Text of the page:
Found on the Fringes

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High fashion can be likened to an art-world Frankenstein monster despite its glamorous allure. With several fashion weeks per year in Paris, New York and other major metropolises, it is no wonder that the quintessence of the industry is change itself. Innovation-hungry magazine editors and fashion bloggers applaud uncanny garments like Chanel's full fur bodysuits for their fall/winter 2010 collection, but the public seems more grounded in pragmatism. The fashion industry's combination of commercialism and artistry has brought forth a strange breed of excess.

The impracticality of the fashion calendar is enough to make anyone's five-inch Louboutins teeter-totter. Major designers like Alexander Wang and Balmain show their spring collections on the runway during the fall. By the time the spring season arrives, their clothes have already been reviewed and mimicked by fast-fashion chains like H&M and before people are done tweeting about it, the cycle begins again in preparation for the following season.

With resort and pre-fall collections to worry about as well, designers and consumers are starting to feel like they are fantasizing about next week's lunch while chewing a mouthful of tonight's dinner. During the waiting period between the time when clothing is shown on runways and sold in stores, the fashion community grows restless with anxiety for new trends. As a result, pre-fall collections are sold between May and July, when everyone is bored of the current season's looks but fall fashions have not yet become necessary.

When Donna Karan recently told WWD Magazine that stores should start selling clothing during the season it's meant to be worn in, the fashion media treated the designer's criticism of the runway-to-retail cycle as a call for revolution rather than common sense. Karan's comments voiced the alienation consumers feel when faced with over-the-top prices for clothing that quickly goes out of season. But the root of the problem may be more than a "smorgasbord of too much" as she claimed.

In the fashion world, designers have a triple role. While maintaining their independence as artists, they face pressure to make novel statements every season while working with what flatters the human body. Alber Elbaz of Lanvin and Karl Lagerfeld of Chanel have alluded to the overwhelmingly fast-paced nature of their discipline.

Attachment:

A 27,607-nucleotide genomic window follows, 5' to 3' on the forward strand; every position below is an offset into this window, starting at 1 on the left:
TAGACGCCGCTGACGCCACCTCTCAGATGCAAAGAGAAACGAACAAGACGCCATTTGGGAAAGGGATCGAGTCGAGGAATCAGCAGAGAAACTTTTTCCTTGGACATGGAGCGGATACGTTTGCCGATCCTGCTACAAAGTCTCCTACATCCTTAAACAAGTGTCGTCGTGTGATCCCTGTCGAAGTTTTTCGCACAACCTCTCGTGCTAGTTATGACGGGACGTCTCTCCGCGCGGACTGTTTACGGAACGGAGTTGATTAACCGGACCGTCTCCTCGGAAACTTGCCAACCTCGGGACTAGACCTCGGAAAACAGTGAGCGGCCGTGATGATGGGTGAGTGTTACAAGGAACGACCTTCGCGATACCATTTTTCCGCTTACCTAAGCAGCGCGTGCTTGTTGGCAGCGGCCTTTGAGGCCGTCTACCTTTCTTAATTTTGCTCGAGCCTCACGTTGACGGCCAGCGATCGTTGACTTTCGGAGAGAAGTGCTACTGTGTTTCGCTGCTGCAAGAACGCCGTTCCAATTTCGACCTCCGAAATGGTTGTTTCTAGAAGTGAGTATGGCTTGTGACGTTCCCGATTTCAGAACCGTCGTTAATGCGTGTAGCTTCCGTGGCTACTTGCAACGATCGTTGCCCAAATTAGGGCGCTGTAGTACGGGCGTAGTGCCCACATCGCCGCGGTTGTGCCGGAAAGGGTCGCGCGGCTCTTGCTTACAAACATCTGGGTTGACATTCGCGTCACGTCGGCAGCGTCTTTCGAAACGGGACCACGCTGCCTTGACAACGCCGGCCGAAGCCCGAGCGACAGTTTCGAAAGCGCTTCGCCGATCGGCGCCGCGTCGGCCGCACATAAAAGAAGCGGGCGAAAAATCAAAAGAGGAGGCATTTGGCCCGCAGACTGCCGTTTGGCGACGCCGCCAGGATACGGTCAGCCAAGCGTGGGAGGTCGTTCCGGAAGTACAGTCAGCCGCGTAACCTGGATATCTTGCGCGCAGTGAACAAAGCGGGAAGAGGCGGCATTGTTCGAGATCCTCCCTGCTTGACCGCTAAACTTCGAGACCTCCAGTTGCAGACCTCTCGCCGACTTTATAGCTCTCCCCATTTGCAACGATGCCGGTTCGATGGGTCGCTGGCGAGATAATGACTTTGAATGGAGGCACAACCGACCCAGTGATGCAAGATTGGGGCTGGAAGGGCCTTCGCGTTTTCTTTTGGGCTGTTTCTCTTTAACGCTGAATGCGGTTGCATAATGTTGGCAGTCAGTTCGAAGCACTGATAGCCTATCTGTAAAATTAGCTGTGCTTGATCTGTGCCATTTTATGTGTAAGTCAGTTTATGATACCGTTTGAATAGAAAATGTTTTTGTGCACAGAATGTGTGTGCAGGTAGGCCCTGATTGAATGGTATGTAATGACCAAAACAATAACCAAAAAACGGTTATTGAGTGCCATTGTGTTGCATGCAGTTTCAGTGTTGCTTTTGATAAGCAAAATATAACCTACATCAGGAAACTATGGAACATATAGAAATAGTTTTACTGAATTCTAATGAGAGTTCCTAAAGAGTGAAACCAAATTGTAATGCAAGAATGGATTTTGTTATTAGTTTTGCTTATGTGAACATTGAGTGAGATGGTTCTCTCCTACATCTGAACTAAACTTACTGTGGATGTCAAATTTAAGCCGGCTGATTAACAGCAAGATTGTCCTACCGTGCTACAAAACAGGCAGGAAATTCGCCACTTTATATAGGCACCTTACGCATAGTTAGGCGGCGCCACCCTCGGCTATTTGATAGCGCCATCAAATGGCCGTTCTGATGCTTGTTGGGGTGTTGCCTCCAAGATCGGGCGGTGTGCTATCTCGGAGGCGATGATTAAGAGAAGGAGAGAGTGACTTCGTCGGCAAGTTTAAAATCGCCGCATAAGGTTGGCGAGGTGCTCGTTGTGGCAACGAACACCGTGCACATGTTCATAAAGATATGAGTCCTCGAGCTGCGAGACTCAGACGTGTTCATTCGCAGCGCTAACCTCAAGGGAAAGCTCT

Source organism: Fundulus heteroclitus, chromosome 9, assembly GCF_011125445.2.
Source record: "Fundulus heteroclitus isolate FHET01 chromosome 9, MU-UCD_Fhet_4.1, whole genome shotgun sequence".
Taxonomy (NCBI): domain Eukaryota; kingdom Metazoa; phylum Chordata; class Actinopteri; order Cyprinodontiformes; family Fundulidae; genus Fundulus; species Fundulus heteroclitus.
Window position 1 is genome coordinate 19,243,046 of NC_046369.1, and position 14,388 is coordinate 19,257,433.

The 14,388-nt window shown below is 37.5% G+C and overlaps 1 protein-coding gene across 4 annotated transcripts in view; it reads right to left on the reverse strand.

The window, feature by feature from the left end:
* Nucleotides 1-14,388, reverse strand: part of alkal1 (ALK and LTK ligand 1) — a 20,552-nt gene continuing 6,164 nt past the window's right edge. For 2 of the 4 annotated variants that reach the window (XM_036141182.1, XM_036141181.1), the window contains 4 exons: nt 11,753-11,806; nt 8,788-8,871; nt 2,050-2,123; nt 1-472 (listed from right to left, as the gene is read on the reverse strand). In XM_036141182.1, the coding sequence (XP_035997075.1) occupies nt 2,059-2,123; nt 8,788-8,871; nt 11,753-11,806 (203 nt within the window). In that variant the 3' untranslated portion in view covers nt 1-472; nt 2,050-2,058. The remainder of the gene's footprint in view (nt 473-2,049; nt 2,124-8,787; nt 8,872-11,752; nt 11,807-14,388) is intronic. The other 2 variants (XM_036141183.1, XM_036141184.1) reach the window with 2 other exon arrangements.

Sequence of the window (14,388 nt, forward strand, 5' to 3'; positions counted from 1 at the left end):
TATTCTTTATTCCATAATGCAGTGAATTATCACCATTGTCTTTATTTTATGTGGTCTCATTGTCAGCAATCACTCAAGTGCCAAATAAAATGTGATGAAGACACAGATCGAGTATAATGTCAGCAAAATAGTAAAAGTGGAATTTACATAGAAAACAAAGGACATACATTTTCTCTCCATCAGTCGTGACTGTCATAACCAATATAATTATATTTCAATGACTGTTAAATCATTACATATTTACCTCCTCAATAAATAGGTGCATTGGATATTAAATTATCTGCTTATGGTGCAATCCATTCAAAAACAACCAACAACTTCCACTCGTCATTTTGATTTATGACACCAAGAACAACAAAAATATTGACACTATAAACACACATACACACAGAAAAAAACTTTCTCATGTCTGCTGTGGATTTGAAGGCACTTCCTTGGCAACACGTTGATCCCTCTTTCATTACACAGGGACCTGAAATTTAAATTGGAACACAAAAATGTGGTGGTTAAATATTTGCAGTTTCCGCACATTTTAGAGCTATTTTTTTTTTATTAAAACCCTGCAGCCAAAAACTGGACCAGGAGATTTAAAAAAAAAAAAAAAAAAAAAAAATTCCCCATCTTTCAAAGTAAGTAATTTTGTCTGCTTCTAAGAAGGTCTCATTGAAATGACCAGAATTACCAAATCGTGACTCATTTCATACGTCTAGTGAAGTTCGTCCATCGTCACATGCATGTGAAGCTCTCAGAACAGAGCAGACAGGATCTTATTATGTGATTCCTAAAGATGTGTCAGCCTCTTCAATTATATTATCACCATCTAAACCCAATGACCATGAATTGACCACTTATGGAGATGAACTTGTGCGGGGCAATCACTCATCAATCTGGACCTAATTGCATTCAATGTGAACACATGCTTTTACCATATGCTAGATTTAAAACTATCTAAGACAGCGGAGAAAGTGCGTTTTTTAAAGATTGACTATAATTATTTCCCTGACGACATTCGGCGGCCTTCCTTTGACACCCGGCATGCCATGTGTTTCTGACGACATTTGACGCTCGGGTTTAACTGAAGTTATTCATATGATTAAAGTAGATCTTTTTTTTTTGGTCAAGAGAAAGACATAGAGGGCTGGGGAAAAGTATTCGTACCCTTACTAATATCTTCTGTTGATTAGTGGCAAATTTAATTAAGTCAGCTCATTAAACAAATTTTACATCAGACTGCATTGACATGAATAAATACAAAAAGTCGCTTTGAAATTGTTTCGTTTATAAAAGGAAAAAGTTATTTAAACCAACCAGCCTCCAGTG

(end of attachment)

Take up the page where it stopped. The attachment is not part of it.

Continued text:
"You cannot write six books a year. You cannot produce six movies. You can't do six collections a year. And I think this is actually what is making fashion be the way it is today," Elbaz told Style.com, "I know a lot of people complain that there is not enough change and that fashion in the past was much more creative than today, and I think a big part of this phenomenon is that we don't have the time to think."

Perhaps this growing atmosphere of estrangement among designers and consumers alike explains the rising popularity of personal fashion blogs operating out of the Bay Area. Co-founded by UC Berkeley alumna Helen Zhu, Chictopia.com is a fashion social networking site where users upload pictures of themselves wearing self-styled outfits and are matched with others based on clothing style, favorite brands and body type. Similarly, San Francisco-based Lookbook.nu is an invitation-only online fashion community with a famously cosmopolitan repertoire of member photos.

Since plentitude has been the norm in the Western world for decades to some extent, people are becoming more interested in re-appropriating garments creatively rather than following pre-made styles. Many of the outfits pictured on Chictopia and Lookbook mix contemporary clothing with vintage, the bounty spilling over from the past century. Instead of mimicking role models, our generation also relies on each other for sartorial inspiration.

The epitome of this upswing of moderation in fashion, Annabel of blushingambition.blogspot.com, is one of my favorite bloggers and a fellow UC Berkeley student. She photographs her unostentatious but carefully chosen outfits, posing in her kitchen and bedroom. Focusing predominantly on classic staples and neutral shades, Annabel mixes and matches loose fitting tops, denims, blazers and wedged heels.

Apart from being fashion savvy, Annabel is also an epicure. Blushingambition is filled with pictures of delicious food from her gourmet restaurant adventures in San Francisco. Her posts typically receive 50 or 60 comments. Perhaps so many readers are drawn to Annabel's blog because fashion is so deeply ingrained in lifestyle despite being a freestanding art form. People want to read about tiny rainbow colored macaroons, white oxfords and red cardigans because the overarching canopy of the blogger's personality gives those objects meaning.

Maybe the fashion world is such a Frankenstein monster because its artistic and consumer goals are at a disconnect. Lanvin's one-of-a-kind stonewashed duchesse satins may never materialize anywhere but fantasy, and reading about consignment store treasure hunting from a college girl seems more tangible for those of us with barely enough quarters to do laundry. Different economic climates call for different approaches, and fashion's multiple constraints keep the industry - art form, whatever it is - perpetually evolving.


Try on one of those Chanel fur suits with Nastia at [email protected]



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